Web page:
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For The Love Of Honey

For The Love Of Honey

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Do you love honey? If you do, you can thank the little bees for that … among other wonderful things!


The honey we know and love comes from nectar that’s secreted by plants and produced by honey bees. It has been around for about 8000 years and is an unfriendly medium for microorganisms to grow in which means that sealed honey doesn’t spoil even after thousands of years!


Other than being a sweetener for our food and drinks, honey is also a food source by the very bees that make it. Honey is the product of the collected nectar that has been regurgitated, digested and stored by bees. It becomes a food source when the weather becomes cold or when there is little food to be found.


Nature’s Tiny Workers


Almost 30% of the human food supply depends on the pollination of flowering plants which is mostly done by both wild and domesticated bees. Pollinators are animals that help transfer pollen and seeds from one flower to another. This helps fertilise the plant so that it can grow the food that eventually ends up on our plate.


In addition to our dinner table, bees are one of the main reasons why our Earth is so beautiful. Without our busy buddies, there would be far less colourful flowers and variants of plants.


Sadly, due to factors like urbanisation, pesticide use, parasites and a decline in the beekeeping business, the numbers of honey bees have fallen. The rising global temperature has also increased the risk of the extinction of bees!


Beekeeping In Malaysia


Honey bees have been kept in hives by humans for thousands of years by beekeepers who collect the by-products of the hive. This includes honey, beeswax, propolis, pollen and royal jelly.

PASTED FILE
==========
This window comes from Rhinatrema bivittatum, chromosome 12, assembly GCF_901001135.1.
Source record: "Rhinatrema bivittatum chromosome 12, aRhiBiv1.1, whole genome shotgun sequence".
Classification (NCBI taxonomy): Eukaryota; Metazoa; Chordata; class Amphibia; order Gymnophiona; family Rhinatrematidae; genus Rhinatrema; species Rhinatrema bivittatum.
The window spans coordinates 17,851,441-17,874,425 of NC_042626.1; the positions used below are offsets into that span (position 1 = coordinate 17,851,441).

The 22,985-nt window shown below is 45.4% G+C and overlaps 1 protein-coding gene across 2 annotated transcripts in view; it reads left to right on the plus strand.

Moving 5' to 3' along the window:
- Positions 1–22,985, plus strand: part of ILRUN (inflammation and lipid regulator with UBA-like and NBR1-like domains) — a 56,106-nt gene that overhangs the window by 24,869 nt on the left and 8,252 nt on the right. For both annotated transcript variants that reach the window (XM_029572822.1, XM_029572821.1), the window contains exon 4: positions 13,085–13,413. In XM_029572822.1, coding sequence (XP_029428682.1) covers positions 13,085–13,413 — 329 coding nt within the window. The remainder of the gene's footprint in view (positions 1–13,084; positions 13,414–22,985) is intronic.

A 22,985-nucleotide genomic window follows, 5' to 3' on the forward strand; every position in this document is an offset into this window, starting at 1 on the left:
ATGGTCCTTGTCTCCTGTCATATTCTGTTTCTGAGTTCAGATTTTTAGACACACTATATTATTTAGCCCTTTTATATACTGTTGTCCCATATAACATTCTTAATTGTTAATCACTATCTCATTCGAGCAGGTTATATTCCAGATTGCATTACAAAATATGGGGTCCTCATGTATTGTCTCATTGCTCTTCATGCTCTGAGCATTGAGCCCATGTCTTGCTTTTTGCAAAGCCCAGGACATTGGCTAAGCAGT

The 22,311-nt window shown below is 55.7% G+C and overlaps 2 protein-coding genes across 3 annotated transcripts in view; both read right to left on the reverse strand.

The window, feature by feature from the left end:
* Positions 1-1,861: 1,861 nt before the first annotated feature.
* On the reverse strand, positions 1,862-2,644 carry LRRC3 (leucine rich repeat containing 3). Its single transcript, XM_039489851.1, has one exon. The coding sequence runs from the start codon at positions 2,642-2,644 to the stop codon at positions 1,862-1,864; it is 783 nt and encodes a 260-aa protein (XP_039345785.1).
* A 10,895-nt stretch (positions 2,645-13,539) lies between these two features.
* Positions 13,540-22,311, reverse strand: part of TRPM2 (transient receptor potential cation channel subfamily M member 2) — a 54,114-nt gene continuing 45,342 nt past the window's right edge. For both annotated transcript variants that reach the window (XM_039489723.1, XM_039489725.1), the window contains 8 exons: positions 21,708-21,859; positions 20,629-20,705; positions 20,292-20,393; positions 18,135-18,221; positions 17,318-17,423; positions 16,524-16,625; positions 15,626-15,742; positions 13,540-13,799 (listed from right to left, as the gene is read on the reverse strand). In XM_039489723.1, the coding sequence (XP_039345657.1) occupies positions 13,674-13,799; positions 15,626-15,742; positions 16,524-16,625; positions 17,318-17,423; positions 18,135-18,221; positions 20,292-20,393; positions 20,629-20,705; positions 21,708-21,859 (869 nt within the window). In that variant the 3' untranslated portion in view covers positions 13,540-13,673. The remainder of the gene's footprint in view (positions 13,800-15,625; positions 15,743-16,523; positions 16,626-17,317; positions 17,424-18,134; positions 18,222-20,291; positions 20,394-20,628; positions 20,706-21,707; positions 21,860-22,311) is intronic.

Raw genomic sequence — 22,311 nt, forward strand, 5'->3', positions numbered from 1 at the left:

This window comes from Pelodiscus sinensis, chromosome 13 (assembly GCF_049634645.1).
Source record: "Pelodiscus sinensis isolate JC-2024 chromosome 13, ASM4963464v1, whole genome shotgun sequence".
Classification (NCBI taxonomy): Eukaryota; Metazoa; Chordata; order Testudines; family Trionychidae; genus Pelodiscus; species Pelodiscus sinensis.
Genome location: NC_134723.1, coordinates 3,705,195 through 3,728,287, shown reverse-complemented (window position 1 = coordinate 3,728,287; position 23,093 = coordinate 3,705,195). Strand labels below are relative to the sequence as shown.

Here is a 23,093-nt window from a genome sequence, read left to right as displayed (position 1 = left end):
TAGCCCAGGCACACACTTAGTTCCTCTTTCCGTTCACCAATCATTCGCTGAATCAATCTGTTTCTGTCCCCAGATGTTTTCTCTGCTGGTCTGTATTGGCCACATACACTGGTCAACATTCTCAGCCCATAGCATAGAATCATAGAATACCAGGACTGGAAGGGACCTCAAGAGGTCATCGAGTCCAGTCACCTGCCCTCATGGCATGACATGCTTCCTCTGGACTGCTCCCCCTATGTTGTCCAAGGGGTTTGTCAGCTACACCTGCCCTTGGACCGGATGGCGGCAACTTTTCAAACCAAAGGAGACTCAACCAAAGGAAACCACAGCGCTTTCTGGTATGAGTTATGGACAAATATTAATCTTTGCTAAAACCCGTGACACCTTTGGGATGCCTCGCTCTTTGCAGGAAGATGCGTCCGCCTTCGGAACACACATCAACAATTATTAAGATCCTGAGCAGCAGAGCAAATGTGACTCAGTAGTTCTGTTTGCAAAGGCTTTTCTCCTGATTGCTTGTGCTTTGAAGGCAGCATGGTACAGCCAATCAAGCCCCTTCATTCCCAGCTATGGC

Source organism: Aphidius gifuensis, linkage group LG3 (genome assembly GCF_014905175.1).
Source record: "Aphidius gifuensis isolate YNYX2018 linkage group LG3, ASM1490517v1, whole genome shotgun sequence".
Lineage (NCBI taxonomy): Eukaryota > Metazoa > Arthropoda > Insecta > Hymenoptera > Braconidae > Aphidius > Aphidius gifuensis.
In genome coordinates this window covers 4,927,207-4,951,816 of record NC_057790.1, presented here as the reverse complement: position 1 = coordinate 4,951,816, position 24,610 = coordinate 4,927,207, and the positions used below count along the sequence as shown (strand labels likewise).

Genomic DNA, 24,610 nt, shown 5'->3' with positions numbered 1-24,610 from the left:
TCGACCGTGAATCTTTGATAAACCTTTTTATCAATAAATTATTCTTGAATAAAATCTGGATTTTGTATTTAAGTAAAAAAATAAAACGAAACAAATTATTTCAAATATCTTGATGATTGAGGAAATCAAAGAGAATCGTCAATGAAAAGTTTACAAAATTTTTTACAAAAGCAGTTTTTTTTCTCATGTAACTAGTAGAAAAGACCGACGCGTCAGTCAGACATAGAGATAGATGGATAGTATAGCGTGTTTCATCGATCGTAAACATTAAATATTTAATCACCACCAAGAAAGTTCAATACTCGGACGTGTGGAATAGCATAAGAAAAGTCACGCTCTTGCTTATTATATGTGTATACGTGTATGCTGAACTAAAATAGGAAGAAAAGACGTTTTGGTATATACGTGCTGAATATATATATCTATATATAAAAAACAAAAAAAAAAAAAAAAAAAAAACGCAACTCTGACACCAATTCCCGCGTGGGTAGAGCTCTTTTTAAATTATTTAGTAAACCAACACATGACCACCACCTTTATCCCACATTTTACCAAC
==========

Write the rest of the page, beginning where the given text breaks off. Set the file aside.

In Malaysia, there are 33 species of stingless bees and 2 of these produce a kind of product called kelulut honey which is touted to be twice as nutritious as normal honey, according to the Malaysian Agricultural Research and Development Institute.


Bee keeping for commercial purposes has been encouraged to help rural Malaysians increase their income. In addition to being able to sell the hive products, the lovely bees also help the farmers pollinate their fruits and vegetables!


Due to the value, nutritionally and monetarily, of kelulut honey, there have been fakes spotted on the market so please do shop wisely.


Do Bees Always Sting?


What’s the first thing you think of when you see a bee? Most of us would usually avoid them because of the misconception that they will sting you! Granted, bee stings are very painful but honey bees that are looking for nectar or pollen will rarely sting unless they’re stepped on or being roughly handled. However, if the honey bee is at the hive and a threat is detected, they will definitely rev up their stinger to protect their hive.


If you are stung by a bee, it’s important to see a doctor to prevent any adverse reactions. It’s possible to be allergic to bee stings so do get checked especially if you’re a person who loves outdoor activities. People who are highly allergic to bee venom could suffer an anaphylactic shock which is a serious allergic reaction and could result in death.


When (And Who) To Avoid Honey


Do not feed raw honey to children under the age of 2 years old due to possible botulism poisoning. It is also unadvisable to feed honey to people with a weakened immune system because there is the risk of bacterial or fungal infection. Honey is made from pollen so it’s best for people with pollen allergies to avoid honey.

Madeline Kwan

Madeline graduated with honours in Bachelor of Science Dietetics with Nutrition and is now pursuing the Master Of Science (Health Sciences) course. Currently working as clinical dietitian in a private health institution in Singapore, Madeline shares her passion for nutrition & diet education, repoductive health and general fitness tips by in her articles for YesMyWellness.com. She is also involved in a number of community projects, which includes travelling to rural areas in South East Asia conducting talks, workshops, health checks.

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